Human Resources

Rachel Zolf wins Trillium Book Award for Poetry

Rachel Zolf, author of Human Resources, has won the Trillium Book Award for Poetry. The winners of the 2008 Trillium Book Awards were announced by Ontario Minster of Culture Aileen Carroll at a luncheon hosted by the Ontario Media Development Corporation on Thursday, June 12.

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Gary Barwin on Rachel Zolf's Human Resources

On the blog of the fantastic writer Gary Barwin (Raising Eyebrows), you can find an in-depth essay on Rachel Zolf's Human Resources.

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Human Resources in Open Letters Monthly

By Elisa Gabbert
Open Letters Monthly
May 2008

Microreview: Human Resources

Monday, May 5th, 2008

Human Resources

Rachel Zolf

Coach House Books, 2007

Having read a little about Human Resources, I suspected I might 'get' the project pretty quickly and not need or want to finish the whole thing.

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XCP reviews Human Resources

By Joel Bettridge
XCP: Cross Cultural Poetics
Winter 08

Rachel Zolf's new book of poems, Human Resources, enters the tradition of innovative poets writing about Capital by joining it with her exploration of what it means to occupy a lyric subject in our own cultural moment. The book -- through its use of poetry generating programs, corporate instructions for writers, and word database lists -- fashions a subject recognizable to us, one that is multiple and shaped by the IMF, the WTO, and our personal, unavoidable shopping and employment conditions.

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Human Resources shortlisted for the Lambda Award

On March 14, the Lambda Literary Foundation named the finalists for the 2008 Lambda Literary Awards.

Coach House Books is proud to announce that Rachel Zolf's Human Resources is one of the six finalists in the category of LGBT Poetry.

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Poetry Foundation reviews Human Resources

By Christian Bok
Poetry Foundation

Human Resources is the third book of poetry by Rachel Zolf, a writer who capitalizes upon her experience as a part-time employee, composing copytexts for a corporate clientele. Influenced by the ideas of George Bataille (who discusses a 'general economy' of exchange based, not upon recouped scarcity, but upon wasteful excesses), Zolf provides a political critique of quotidian language under capitalism. She showcases the power of poetry to offer us more radical options for expression.

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Unnameable Books lists Top Books of 2007 (and we have 2!)

Unnameable Books in New York City has named their Top 10 Books of 2007, and Coach House Books has published two of them, The Alphabet Game and Human Resources!

Here's what the good people at Unnameable Books have to say:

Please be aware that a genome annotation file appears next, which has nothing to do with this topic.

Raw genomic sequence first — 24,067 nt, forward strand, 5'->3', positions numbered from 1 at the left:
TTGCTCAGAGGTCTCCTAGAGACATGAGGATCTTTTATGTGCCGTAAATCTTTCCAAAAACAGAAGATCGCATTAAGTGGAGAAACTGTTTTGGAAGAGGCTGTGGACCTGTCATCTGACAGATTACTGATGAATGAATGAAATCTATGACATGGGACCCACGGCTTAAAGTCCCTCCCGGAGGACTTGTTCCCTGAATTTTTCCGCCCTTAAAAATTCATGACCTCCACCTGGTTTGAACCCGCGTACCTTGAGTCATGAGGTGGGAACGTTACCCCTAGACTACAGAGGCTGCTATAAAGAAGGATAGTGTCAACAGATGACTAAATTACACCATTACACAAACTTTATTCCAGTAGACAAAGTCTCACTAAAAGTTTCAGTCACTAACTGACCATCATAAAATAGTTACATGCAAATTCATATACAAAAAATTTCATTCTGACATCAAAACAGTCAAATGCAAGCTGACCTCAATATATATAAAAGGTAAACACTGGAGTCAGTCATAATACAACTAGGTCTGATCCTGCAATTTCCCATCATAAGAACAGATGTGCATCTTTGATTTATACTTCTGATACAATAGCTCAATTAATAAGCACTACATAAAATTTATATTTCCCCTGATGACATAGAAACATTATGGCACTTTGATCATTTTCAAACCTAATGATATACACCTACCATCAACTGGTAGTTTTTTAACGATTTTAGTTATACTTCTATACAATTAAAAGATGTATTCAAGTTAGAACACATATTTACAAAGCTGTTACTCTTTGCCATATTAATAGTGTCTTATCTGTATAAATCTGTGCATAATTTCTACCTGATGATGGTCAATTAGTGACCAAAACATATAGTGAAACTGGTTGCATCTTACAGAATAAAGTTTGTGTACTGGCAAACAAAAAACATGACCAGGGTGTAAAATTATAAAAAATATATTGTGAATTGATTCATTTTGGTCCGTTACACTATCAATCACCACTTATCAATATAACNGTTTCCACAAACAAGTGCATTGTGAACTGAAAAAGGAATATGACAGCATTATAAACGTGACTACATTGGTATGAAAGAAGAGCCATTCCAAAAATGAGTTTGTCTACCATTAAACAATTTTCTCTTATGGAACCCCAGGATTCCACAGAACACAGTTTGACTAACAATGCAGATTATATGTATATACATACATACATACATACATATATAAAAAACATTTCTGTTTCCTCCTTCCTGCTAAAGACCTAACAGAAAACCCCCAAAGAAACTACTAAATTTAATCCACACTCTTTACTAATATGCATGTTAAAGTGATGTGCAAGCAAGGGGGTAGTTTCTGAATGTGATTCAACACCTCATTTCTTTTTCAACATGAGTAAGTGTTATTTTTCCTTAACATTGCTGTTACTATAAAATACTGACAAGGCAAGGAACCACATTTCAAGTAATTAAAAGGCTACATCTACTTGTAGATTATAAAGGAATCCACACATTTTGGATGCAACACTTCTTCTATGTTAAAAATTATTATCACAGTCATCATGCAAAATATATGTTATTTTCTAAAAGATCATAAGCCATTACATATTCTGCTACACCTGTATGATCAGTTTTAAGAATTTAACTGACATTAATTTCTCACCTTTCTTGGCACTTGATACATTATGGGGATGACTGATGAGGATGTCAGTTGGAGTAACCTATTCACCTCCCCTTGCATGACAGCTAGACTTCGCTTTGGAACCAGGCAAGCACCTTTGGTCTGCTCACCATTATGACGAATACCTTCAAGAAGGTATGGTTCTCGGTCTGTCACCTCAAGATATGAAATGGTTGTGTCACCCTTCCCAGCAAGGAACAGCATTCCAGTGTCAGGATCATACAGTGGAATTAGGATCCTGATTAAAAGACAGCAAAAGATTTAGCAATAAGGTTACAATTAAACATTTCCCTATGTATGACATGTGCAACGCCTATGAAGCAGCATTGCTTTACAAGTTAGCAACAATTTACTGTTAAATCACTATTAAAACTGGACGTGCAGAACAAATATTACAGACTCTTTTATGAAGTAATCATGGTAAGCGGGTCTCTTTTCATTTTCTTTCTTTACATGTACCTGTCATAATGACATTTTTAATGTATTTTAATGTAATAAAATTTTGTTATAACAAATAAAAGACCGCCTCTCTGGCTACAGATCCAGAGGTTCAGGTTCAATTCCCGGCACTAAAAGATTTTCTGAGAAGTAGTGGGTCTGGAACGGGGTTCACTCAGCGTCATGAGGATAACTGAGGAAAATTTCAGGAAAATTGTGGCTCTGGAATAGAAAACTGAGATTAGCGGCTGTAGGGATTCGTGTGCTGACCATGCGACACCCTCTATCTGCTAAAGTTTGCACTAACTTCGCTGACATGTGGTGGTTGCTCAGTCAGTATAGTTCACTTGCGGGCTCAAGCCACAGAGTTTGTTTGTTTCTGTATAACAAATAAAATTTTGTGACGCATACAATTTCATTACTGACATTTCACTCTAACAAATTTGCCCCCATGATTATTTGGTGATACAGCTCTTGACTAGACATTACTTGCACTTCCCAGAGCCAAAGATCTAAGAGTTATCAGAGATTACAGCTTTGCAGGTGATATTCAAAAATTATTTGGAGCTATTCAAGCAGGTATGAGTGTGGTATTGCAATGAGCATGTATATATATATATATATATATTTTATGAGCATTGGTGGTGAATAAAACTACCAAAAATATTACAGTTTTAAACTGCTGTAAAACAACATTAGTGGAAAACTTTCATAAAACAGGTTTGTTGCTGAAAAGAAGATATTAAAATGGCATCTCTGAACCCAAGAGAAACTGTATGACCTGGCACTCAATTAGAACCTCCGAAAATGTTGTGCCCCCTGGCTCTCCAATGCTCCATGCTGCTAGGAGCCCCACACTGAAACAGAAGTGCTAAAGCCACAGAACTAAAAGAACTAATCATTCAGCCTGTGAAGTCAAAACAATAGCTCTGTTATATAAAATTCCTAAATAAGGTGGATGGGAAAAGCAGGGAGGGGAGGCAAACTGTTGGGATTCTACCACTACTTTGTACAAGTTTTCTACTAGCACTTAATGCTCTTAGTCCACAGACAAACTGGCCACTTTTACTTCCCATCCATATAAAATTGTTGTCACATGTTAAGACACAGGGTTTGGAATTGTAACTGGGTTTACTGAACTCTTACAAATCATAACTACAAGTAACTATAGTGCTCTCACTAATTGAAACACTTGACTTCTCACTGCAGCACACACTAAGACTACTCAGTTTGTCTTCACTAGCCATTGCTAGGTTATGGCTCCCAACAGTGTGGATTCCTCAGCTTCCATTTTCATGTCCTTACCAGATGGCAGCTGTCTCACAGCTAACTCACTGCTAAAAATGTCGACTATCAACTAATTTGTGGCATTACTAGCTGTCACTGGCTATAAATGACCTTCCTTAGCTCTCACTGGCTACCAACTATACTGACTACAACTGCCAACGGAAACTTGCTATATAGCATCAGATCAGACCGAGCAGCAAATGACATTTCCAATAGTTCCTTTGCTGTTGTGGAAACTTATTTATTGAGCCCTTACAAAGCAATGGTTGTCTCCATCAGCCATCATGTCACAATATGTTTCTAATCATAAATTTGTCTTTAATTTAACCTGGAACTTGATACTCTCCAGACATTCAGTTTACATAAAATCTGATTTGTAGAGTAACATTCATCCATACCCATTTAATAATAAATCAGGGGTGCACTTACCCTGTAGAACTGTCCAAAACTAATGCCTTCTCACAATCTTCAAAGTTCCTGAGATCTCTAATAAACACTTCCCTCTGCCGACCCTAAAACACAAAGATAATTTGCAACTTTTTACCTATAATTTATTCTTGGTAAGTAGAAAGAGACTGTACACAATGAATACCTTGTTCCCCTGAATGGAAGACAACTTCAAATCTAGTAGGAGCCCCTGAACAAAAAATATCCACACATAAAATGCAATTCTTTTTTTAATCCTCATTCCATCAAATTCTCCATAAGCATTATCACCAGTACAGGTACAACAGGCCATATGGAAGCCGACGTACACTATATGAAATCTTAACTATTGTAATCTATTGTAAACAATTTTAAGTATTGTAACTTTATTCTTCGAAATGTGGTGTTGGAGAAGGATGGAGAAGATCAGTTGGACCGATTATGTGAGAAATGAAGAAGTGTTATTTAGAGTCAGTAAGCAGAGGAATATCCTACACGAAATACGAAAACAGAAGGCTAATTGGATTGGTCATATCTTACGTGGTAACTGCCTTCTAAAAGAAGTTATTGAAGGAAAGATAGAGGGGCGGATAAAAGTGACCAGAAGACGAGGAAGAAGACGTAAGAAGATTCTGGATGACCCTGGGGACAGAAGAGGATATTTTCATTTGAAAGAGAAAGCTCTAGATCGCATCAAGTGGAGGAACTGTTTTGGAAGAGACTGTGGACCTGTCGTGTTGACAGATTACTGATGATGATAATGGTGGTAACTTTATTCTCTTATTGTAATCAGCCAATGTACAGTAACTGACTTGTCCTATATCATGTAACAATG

5. THE ALPHABET GAME: a bpNichol reader
bpNichol, edited by Darren Wershler-Henry and Lori Emerson

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Two of Canada's Top Five!

The Poetry Foundation's blog has their picks for the top five avant-garde poetry books published in Canada in 2007, and Coach House published two of them!

The list includes The Alphabet Game, 'a compendium of material by bpNichol, the poet who has done more than any other writer to promote the values of linguistic radicalism in Canada', and Rachel Zolf’s Human Res

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West Coast Line reviews Human Resources

Rachel Zolf, Human Resources
By Jacqueline Turner
West Coast Line
54

"Rachel Zolf's Human Resources (Coach House Books, 2007) takes on the idea of language 'play' making language work and making that work evident in a way that's fun and funny. I have just contradicted myself, yet in attempting to 'describe' Zolf's work contradiction seems entirely appropriate.

Like an ethnographer of language usage in the corporate world, Zolf shatters dialectics of participant versus observer by pushing the language system both within and beyond capacity.

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Halifax Chronicle-Herald reviews Human Resources

By George Elliott Clarke
The Chronicle-Herald
November 4, 2007

Sang Kim is a Korean-Canadian playwright whose second play, A Dream Called Laundry (KCLF-21, $17.99), deals with the trauma inflicted on survivors of a Japanese Imperial Army rape-camp in Korea in the mid-1940s and their overseas offspring in the later 1970s.

Jewish-Canadian writer Rachel Zolf’s third book of poetry, Human Resources (Coach House, $16.95), extends the verbal and linguistic experimentation of her first two, short-listed books, Masque (2004) and Her absence, this wanderer<

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